Words for Lent from the 8th Sunday in Ordinary Time

Source: shcf.info

On my father’s side of the family there is a particular trait. My siblings and I always noted it in our aunts and uncle, but in our waning years we have been very conscious of it in ourselves. The charitable adjective would be ‘outspoken’.

For example, seven years ago my sister was in a care home suffering from a peculiar inoperable cancer. All of us drove to Edmonton in mid October to celebrate her birthday. During the opening of gifts and birthday cake celebrations she asked us in Obrigewitsch fashion, “are you all here because I am dying?” Kerpow!

Tough truth. But truth.   The problem with ‘outspokenness’ is that it can also be misused and hurtful. When that happens occasionally among my siblings and me we simply recognize it as the ‘obrigewitsch’ trait. Speech. What comes out of us– can be good, can be bad.

The readings for the eight Sunday in Ordinary time served as a good transition to Lent. They point to the glorious call we have that is contained in the Gospel acclamation: “Shine like stars in the world, holding fast to the word of life.” We are to be like the risen Jesus.

But the readings also recognise the truth about our sinfulness. In the Gospel Jesus calls those who judge others “hypocrites”. Apparently, it is word he seldom uses in the scriptures. In Greek the word ‘hypocrite” means “an actor”, someone who plays a role and is not himself. He subsumes who he really is behind a mask.

So the actor does not look at his own faults, but has the temerity see what is in others and judges them. The actor cannot really lead others because he is blind to himself. The actor is like the bad tree. It cannot produce good fruit.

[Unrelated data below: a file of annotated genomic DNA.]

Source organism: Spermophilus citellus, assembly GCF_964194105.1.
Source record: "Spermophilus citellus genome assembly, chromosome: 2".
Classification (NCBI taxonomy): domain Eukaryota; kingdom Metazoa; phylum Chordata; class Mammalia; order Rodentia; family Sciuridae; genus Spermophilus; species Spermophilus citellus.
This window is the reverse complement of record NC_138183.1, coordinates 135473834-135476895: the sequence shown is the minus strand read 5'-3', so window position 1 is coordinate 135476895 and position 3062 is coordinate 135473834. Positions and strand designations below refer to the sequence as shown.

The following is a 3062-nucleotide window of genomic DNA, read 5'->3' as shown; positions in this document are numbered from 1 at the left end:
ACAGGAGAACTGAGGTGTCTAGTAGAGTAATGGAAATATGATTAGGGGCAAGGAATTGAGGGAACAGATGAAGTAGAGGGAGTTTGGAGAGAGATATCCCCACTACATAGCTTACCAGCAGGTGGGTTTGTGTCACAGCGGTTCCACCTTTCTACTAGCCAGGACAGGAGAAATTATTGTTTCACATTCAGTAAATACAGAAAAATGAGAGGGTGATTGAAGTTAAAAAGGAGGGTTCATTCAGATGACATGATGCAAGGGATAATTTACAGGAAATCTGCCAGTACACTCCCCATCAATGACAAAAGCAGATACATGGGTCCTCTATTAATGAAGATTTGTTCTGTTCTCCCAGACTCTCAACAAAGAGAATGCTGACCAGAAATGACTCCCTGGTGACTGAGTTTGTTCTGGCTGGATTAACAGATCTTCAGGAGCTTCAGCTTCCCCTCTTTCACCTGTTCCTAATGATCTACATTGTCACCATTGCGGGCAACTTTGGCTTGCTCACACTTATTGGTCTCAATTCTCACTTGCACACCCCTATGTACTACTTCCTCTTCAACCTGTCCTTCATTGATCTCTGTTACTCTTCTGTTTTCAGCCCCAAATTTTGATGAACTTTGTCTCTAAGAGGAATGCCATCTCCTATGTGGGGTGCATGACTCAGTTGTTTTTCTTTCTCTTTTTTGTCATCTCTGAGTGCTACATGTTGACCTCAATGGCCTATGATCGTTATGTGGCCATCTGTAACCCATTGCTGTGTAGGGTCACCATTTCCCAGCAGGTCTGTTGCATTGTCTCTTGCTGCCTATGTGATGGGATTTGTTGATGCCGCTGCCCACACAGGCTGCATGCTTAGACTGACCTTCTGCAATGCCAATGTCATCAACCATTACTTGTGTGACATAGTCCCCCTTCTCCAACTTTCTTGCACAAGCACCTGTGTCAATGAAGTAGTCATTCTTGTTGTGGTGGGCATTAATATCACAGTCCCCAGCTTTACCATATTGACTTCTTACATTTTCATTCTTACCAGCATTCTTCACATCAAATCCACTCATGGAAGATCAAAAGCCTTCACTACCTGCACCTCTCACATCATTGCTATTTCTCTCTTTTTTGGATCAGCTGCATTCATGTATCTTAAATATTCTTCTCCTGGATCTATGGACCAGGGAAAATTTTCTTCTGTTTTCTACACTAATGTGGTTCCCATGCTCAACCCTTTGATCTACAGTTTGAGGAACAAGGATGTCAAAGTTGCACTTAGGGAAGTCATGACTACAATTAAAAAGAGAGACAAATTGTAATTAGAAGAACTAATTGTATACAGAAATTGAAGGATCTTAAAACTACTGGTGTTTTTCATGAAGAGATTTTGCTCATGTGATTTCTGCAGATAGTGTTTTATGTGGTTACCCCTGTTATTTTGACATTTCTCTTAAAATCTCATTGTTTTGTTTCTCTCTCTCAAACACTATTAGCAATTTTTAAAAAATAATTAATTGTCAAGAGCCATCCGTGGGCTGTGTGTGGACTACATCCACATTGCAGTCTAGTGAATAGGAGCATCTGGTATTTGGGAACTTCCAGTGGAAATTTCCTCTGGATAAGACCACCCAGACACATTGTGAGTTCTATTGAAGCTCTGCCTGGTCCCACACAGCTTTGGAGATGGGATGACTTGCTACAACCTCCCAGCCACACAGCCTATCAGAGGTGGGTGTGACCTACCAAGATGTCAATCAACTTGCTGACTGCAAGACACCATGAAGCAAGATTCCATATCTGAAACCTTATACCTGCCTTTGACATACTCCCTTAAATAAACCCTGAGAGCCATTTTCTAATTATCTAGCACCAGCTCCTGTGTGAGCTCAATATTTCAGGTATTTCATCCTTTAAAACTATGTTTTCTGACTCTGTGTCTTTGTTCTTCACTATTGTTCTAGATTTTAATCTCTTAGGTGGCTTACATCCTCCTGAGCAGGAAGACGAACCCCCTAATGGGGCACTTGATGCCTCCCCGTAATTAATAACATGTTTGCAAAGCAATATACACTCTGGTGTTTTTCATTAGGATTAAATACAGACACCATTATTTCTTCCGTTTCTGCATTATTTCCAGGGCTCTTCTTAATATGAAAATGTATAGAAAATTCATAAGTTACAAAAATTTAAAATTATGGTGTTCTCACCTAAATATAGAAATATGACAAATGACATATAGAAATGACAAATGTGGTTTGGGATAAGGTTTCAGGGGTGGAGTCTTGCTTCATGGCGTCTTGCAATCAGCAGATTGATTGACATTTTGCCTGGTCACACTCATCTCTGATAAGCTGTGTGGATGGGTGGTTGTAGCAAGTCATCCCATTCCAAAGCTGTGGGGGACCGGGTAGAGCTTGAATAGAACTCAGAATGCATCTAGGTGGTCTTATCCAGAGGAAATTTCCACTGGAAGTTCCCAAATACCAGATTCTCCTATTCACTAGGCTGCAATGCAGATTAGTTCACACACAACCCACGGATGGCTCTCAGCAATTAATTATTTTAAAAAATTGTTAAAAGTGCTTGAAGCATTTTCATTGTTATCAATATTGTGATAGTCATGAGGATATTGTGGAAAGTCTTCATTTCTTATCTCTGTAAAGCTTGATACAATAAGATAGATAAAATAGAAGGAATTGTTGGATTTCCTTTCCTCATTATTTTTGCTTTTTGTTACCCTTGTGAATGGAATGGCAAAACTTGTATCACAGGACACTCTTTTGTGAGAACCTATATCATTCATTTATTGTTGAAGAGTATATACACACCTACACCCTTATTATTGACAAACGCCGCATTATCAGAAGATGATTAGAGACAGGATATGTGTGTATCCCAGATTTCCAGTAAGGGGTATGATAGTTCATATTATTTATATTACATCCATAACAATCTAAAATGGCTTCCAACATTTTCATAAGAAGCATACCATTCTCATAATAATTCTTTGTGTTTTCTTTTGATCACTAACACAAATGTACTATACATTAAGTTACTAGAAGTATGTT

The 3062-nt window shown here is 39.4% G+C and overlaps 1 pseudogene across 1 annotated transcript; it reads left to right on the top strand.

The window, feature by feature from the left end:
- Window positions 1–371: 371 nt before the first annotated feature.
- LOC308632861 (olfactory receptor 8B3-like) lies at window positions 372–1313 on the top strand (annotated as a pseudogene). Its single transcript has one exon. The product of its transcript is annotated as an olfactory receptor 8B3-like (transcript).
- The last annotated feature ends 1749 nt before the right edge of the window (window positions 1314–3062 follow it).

Hypocrites are easily recognized in their words. Because there is at the core an empty heart, the hypocrite’s words betray him, as do his actions. The hypocrite’s response to times of trouble and tribulation also betrays him.

The Book of Sirach’s images are vivid: when the sieve is shaken, the refuse appears. When the faulty clay is fired in the kiln, it will crack. The person’s speech and actions will reveal what is inside. A bad tree can only bear bad fruit.

But so too a good tree bears good fruit. Sometimes people forget that they are created ‘good’. The Book of Genesis affirms that truth. While good people can do bad things, they are really at the core, ‘good’. Jesus says that a good person produces good fruit from the treasure in his heart.

How do we build up treasure in our hearts? We recognize our sins and turn away from them. We put on the mind of Jesus. We cling to the divine life Jesus gave us at our baptism. We put our faith in Jesus’ promise of resurrection and strive to be sinless. As St Paul told the Corinthians, we remain “steadfast, immovable, always excelling in the work of the Lord” because we know that in the Lord our “labour is not in vain.”

And so now and during the approaching preparation for Easter, we strive to nurture the good in our hearts; we strive to “Shine like stars in the world, holding fast to the word of life.”

Homework : 1. Think of a time that I was a hypocrite, an ‘actor’, blind to myself and my sins/faults, and judged others. Ask forgiveness from God.
2. Think of a time that I spoke from a heart full of kindness to someone. Remember how it felt. Thank God for it.
3. Pray to always strive to have the mind and heart of Jesus remembering what comes out of my mouth tells me what is in my heart! Pray to always ‘speak’ Jesus.

Frank Obrigewitsch, SJ, is pastor of St. Ignatius parish in Winnipeg.

  • Peter Bisson, SJ
    Posted at 16:14h, 20 March Reply

    Thank you Frank!

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